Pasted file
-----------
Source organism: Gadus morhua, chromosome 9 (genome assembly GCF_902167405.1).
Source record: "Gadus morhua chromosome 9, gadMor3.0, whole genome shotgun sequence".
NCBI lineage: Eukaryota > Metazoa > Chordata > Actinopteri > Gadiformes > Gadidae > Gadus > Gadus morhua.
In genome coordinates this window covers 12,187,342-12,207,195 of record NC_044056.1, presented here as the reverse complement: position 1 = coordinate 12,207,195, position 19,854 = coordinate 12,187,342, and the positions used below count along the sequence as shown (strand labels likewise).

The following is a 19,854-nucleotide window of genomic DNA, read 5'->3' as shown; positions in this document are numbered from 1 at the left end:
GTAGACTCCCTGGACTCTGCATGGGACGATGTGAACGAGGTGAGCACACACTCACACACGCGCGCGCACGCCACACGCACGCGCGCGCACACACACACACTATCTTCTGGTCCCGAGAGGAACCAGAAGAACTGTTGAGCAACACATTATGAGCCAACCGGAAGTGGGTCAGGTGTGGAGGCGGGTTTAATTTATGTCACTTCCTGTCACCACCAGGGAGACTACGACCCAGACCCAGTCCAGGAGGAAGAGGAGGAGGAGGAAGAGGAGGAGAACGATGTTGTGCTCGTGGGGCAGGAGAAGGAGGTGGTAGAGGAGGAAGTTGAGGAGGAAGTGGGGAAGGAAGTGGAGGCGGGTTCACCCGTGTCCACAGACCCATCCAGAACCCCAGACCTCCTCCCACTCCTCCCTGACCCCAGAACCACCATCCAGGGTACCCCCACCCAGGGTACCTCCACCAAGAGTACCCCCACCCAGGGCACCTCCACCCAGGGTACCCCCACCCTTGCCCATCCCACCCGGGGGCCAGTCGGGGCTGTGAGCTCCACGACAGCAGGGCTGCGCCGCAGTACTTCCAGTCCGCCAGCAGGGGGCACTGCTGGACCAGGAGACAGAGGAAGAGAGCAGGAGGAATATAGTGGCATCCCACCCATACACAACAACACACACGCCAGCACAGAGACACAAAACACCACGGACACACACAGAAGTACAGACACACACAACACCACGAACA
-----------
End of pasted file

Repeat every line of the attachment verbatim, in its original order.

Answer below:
Source organism: Gadus morhua, chromosome 9 (genome assembly GCF_902167405.1).
Source record: "Gadus morhua chromosome 9, gadMor3.0, whole genome shotgun sequence".
NCBI lineage: Eukaryota > Metazoa > Chordata > Actinopteri > Gadiformes > Gadidae > Gadus > Gadus morhua.
In genome coordinates this window covers 12,187,342-12,207,195 of record NC_044056.1, presented here as the reverse complement: position 1 = coordinate 12,207,195, position 19,854 = coordinate 12,187,342, and the positions used below count along the sequence as shown (strand labels likewise).

The following is a 19,854-nucleotide window of genomic DNA, read 5'->3' as shown; positions in this document are numbered from 1 at the left end:
GTAGACTCCCTGGACTCTGCATGGGACGATGTGAACGAGGTGAGCACACACTCACACACGCGCGCGCACGCCACACGCACGCGCGCGCACACACACACACTATCTTCTGGTCCCGAGAGGAACCAGAAGAACTGTTGAGCAACACATTATGAGCCAACCGGAAGTGGGTCAGGTGTGGAGGCGGGTTTAATTTATGTCACTTCCTGTCACCACCAGGGAGACTACGACCCAGACCCAGTCCAGGAGGAAGAGGAGGAGGAGGAAGAGGAGGAGAACGATGTTGTGCTCGTGGGGCAGGAGAAGGAGGTGGTAGAGGAGGAAGTTGAGGAGGAAGTGGGGAAGGAAGTGGAGGCGGGTTCACCCGTGTCCACAGACCCATCCAGAACCCCAGACCTCCTCCCACTCCTCCCTGACCCCAGAACCACCATCCAGGGTACCCCCACCCAGGGTACCTCCACCAAGAGTACCCCCACCCAGGGCACCTCCACCCAGGGTACCCCCACCCTTGCCCATCCCACCCGGGGGCCAGTCGGGGCTGTGAGCTCCACGACAGCAGGGCTGCGCCGCAGTACTTCCAGTCCGCCAGCAGGGGGCACTGCTGGACCAGGAGACAGAGGAAGAGAGCAGGAGGAATATAGTGGCATCCCACCCATACACAACAACACACACGCCAGCACAGAGACACAAAACACCACGGACACACACAGAAGTACAGACACACACAACACCACGAACA